Bedfordshire Police has moved the county’s 11 weapons bins to new locations Image: Bedfordshire Police

New locations selected on increase in serious youth violence and knife crime

Following Bedfordshire Police‘s research into the use and effectiveness of the bins in their previous locations, cross matched with intelligence about Bedfordshire’s serious youth violence hotspots, the force selected new locations for the bins.

The new locations are:

  • Mayne Avenue, Luton, LU4 9LB (south corner of park opposite community centre)
  • People’s Park, Luton, LU2 7PP (on the corner of North Street and Havelock Road)
  • Just off St George’s Street, Luton LU 1 2QX (between Don Miller’s and Lloyds Bank)
  • Church Lane shops, Goldington, Bedford, MK41 0PW
  • Bedford Square, Houghton Regis, LU 5 5ES
  • Dunstable Police Station, LU6 1TA
  • Addison Howard Park, Kempston, MK42 8UU (near the tennis court)
  • Commercial Road/Costin Street, Bedford, MK40 1RB (near the basketball courts)
  • Jubilee Park, Bedford, MK42 0JD (Moulton Avenue opposite Mareth Road)
  • Morrisons, Shefford, SG17 5DZ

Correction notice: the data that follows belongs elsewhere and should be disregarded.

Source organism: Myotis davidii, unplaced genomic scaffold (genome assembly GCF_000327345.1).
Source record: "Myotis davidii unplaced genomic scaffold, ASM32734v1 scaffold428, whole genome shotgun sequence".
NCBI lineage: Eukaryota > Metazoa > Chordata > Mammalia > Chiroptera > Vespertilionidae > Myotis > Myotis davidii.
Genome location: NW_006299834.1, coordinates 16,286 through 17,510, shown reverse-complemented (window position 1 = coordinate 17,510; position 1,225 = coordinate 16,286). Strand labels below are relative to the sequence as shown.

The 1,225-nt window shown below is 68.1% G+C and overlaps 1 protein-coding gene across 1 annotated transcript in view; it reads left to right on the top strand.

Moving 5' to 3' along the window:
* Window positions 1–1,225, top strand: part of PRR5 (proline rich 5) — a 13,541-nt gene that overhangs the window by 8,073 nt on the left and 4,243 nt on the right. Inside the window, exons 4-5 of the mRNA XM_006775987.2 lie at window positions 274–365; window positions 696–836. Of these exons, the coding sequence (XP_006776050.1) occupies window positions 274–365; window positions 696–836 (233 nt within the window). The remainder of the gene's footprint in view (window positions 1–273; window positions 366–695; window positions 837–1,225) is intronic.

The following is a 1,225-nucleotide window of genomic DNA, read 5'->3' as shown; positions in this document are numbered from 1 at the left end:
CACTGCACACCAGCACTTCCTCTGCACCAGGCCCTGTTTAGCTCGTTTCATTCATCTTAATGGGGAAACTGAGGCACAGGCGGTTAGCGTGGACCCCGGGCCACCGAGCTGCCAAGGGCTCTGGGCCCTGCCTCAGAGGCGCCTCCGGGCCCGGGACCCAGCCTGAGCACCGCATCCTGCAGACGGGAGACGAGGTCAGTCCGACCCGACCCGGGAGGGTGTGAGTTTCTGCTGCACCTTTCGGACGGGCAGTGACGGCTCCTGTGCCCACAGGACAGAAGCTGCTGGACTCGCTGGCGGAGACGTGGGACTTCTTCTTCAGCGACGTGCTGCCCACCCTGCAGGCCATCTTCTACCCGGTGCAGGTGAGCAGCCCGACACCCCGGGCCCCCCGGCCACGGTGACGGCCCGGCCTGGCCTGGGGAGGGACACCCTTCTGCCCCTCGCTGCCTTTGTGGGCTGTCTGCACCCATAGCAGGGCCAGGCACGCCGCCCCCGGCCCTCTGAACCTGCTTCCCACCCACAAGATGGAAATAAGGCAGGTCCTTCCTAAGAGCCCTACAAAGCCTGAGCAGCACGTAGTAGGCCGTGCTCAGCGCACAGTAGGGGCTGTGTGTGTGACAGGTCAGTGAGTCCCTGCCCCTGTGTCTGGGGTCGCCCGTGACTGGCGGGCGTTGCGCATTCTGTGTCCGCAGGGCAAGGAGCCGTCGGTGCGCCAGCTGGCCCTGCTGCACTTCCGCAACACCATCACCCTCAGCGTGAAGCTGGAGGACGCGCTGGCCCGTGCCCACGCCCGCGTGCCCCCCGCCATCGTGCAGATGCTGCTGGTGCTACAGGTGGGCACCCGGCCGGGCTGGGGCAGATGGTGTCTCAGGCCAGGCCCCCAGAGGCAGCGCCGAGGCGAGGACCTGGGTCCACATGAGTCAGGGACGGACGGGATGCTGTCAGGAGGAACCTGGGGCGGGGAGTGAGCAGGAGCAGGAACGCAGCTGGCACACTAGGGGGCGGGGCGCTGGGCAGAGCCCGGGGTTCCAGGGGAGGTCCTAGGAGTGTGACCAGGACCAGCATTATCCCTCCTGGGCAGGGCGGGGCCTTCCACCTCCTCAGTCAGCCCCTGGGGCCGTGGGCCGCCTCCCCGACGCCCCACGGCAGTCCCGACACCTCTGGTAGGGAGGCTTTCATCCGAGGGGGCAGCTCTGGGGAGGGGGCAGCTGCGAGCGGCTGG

Superintendent Jaki Whittred said:

“The new locations for our weapons bins have been selected based on where we have seen an increase in serious youth violence and knife crime, using information from our community policing teams and from our Boson team, who are dedicated to tackling gun and gang criminality.

“The bins have been placed into hotspot areas on purpose, and I hope that anyone carrying a weapon sees them and thinks twice about carrying or using it.

“There are consequences to carrying a weapon – you face time in prison, even if you don’t use it. Our message to people across the county is always not to carry weapons. Using the bins is the safest way to dispose of weapons, and takes them off the streets so they can’t be used to cause harm to anyone.”

Anyone with any information about knife crime in their community should call police on 101, unless in case of an emergency, then call 999. You can also report information online at

Alternatively, call independent charity Crimestoppers on 0800 555 111.